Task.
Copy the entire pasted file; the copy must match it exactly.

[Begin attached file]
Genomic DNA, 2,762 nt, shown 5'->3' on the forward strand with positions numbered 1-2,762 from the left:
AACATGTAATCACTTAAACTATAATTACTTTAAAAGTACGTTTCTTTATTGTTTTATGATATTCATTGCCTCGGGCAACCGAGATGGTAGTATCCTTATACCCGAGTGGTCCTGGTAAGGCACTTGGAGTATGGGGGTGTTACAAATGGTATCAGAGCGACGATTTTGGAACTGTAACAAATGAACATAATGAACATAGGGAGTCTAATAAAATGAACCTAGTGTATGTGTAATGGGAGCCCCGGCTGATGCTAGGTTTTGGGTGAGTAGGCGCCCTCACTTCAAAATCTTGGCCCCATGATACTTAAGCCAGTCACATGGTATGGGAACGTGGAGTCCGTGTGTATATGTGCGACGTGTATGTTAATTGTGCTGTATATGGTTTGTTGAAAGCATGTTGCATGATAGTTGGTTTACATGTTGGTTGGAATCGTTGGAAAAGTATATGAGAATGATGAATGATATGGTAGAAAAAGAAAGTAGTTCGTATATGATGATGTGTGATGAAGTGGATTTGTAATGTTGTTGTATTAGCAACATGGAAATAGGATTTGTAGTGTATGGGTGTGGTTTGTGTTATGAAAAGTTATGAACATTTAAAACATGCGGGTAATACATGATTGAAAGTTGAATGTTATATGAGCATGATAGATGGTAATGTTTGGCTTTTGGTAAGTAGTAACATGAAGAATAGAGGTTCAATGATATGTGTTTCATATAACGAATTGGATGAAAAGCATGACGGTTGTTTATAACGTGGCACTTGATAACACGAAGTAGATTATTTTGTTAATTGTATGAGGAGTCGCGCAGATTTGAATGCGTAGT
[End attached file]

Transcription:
Genomic DNA, 2,762 nt, shown 5'->3' on the forward strand with positions numbered 1-2,762 from the left:
AACATGTAATCACTTAAACTATAATTACTTTAAAAGTACGTTTCTTTATTGTTTTATGATATTCATTGCCTCGGGCAACCGAGATGGTAGTATCCTTATACCCGAGTGGTCCTGGTAAGGCACTTGGAGTATGGGGGTGTTACAAATGGTATCAGAGCGACGATTTTGGAACTGTAACAAATGAACATAATGAACATAGGGAGTCTAATAAAATGAACCTAGTGTATGTGTAATGGGAGCCCCGGCTGATGCTAGGTTTTGGGTGAGTAGGCGCCCTCACTTCAAAATCTTGGCCCCATGATACTTAAGCCAGTCACATGGTATGGGAACGTGGAGTCCGTGTGTATATGTGCGACGTGTATGTTAATTGTGCTGTATATGGTTTGTTGAAAGCATGTTGCATGATAGTTGGTTTACATGTTGGTTGGAATCGTTGGAAAAGTATATGAGAATGATGAATGATATGGTAGAAAAAGAAAGTAGTTCGTATATGATGATGTGTGATGAAGTGGATTTGTAATGTTGTTGTATTAGCAACATGGAAATAGGATTTGTAGTGTATGGGTGTGGTTTGTGTTATGAAAAGTTATGAACATTTAAAACATGCGGGTAATACATGATTGAAAGTTGAATGTTATATGAGCATGATAGATGGTAATGTTTGGCTTTTGGTAAGTAGTAACATGAAGAATAGAGGTTCAATGATATGTGTTTCATATAACGAATTGGATGAAAAGCATGACGGTTGTTTATAACGTGGCACTTGATAACACGAAGTAGATTATTTTGTTAATTGTATGAGGAGTCGCGCAGATTTGAATGCGTAGT